An Oracle CDC Instance mines changes from a single Oracle source database (an Oracle RAC cluster is considered a single database) and writes the committed changes to change tables in a CDC database in the target SQL Server instance.
A CDC Instance maintains its state in a system table called cdc.xdbcdc_state. This table can be queried any time to find the state of the CDC Instance. For more information about the cdc.xdbcdc_state table, see cdc.xdbcdc_state.
The table below describes the CDC Instance states in the xdbcdc_state table.
For each state, the following two indications are shown for the corresponding columns in the cdc.xdbcdc_state table:
Instance is not active (there is no Windows process currently handling it). If the active column value is 1, a subprocess of the Oracle CDC Service handling this specific Oracle CDC Instance is running.
If the error column value is 0, the Oracle CDC Instance is not in an error condition. If the error column value is 1, there is an error that prevents the Oracle CDC Instance from processing changes.
If the error column has a value of 1 and the active column value is also 1, then a recoverable error is occurring for the Oracle CDC Instance, which can be resolved automatically. If the error column has a value of 1 and the active column has a value of 0, then in most cases a manual workaround may be needed to resolve the problem before processing can be resumed.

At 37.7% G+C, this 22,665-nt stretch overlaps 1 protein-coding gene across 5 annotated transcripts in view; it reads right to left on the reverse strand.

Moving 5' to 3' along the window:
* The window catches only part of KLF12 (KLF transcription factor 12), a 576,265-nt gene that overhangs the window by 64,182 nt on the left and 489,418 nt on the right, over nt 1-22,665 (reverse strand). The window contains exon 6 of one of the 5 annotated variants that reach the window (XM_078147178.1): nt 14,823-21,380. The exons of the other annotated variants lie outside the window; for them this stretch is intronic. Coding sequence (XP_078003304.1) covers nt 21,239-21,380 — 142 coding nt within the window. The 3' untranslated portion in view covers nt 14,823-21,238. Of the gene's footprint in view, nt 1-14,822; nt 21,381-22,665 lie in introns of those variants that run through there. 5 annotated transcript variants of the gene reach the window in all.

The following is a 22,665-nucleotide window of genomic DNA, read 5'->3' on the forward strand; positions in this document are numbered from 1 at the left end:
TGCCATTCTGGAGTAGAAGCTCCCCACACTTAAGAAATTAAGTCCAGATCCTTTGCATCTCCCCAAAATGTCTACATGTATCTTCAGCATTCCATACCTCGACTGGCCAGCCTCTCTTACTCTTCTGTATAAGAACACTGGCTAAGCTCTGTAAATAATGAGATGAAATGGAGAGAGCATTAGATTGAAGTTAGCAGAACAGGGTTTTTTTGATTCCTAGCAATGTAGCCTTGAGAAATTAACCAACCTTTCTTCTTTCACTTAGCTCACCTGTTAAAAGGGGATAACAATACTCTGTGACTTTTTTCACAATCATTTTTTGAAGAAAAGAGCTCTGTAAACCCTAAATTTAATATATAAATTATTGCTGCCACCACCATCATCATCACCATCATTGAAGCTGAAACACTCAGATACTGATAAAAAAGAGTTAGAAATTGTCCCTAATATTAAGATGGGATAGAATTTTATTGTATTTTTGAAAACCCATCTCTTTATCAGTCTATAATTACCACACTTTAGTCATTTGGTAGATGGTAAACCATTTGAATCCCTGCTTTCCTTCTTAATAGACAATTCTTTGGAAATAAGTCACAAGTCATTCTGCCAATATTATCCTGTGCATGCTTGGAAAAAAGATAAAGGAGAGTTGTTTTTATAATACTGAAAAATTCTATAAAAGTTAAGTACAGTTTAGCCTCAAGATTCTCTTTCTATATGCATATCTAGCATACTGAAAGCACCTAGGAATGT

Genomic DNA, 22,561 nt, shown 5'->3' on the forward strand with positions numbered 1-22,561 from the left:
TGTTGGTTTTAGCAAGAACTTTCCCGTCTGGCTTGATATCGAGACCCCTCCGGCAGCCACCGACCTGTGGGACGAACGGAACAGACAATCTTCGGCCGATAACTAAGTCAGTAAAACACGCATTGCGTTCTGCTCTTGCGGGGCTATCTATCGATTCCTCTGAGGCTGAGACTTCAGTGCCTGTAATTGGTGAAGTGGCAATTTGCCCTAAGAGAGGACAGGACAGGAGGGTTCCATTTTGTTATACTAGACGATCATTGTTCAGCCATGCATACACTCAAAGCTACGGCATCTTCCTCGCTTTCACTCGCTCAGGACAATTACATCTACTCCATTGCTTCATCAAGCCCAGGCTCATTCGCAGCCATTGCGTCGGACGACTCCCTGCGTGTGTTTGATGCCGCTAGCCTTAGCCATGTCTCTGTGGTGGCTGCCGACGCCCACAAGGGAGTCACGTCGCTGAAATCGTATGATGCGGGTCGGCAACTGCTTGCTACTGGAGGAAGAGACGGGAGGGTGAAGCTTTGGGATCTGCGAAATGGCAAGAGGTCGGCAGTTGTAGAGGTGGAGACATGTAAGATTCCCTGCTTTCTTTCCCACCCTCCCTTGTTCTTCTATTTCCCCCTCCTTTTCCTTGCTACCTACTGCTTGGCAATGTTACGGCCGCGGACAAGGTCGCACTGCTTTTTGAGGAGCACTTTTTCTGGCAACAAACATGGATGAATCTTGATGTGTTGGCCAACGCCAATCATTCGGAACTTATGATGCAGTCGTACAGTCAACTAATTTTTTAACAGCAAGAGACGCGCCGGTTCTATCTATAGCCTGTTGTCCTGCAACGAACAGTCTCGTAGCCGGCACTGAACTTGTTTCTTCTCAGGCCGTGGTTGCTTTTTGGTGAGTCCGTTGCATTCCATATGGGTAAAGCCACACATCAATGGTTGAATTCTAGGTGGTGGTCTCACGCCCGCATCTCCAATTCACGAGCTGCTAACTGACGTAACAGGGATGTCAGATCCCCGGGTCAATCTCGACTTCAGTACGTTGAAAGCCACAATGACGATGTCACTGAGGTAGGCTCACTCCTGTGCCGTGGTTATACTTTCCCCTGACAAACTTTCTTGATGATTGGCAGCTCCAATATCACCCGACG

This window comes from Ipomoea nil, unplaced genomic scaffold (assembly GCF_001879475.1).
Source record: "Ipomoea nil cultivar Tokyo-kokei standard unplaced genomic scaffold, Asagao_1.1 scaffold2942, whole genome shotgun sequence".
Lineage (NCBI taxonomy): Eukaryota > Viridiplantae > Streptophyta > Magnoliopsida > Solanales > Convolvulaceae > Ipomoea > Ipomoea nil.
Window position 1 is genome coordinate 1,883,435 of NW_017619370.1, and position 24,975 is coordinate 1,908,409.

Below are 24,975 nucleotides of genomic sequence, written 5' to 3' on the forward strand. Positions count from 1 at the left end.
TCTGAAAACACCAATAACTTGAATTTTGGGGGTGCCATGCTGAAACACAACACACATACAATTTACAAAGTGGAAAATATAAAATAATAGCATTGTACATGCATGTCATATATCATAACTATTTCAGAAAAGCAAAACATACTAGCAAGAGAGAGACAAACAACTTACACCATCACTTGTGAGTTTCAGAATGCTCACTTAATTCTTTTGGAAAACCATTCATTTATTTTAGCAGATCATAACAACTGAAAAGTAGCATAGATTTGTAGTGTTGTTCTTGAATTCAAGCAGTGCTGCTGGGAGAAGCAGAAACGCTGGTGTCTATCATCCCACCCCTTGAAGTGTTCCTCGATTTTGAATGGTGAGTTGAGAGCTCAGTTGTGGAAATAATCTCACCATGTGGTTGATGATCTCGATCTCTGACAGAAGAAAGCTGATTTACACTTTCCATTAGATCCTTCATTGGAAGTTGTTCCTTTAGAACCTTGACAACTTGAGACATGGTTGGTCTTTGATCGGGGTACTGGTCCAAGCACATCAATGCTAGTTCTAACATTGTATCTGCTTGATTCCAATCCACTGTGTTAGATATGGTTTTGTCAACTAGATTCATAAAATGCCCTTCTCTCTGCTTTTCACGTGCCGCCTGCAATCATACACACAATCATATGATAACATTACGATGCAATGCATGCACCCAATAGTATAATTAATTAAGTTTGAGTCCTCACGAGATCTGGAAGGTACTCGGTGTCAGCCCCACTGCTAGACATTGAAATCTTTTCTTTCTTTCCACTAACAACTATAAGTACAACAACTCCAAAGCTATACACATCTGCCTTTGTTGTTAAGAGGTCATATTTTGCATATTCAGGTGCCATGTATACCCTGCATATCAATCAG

The following table describes the various status codes that the Oracle CDC Instance may report in its state table.
|Status||Active Status Code||Error Status Code||Description||Substatus|
|ABORTED||0||1||The Oracle CDC Instance is not running. The ABORTED substatus indicates that the Oracle CDC Instance was ACTIVE and then has stopped unexpectedly.||The ABORTED substatus is established by the Oracle CDC Service main instance when it detects that the Oracle CDC Instance is not running while its status is ACTIVE.|
|ERROR||0||1||The Oracle CDC Instance is not running. The ERROR status indicates that the CDC instance was ACTIVE but then encountered an error that is not recoverable and disabled itself.||MISCONFIGURED: An unrecoverable configuration error was detected.
PASSWORD-REQUIRED: There is no password set for the Change Data Capture Designer for Oracle by Attunity or the configured password is not valid. This can be because of a change to the service asymmetric key password.
|RUNNING||1||0||The CDC instance is running and is processing change records.||IDLE: All change records were processed and stored into the target control (_CT) tables. There is no active transaction with the control tables.
PROCESSING: There are change records being processed that are not yet written to the control (_CT) tables.
|STOPPED||0||0||The CDC instance is not running.||The STOP substatus indicates that the CDC instance was ACTIVE and then was stopped correctly.|
|SUSPENDED||1||1||The CDC instance is running but processing is suspended due to a recoverable error.||DISCONNECTED: The connection with the source Oracle database cannot be established. Processing will resume once connection is restored.
STORAGE: The storage is full. Processing will resume when storage becomes available. In some cases, this status may not appear because the status table cannot be updated.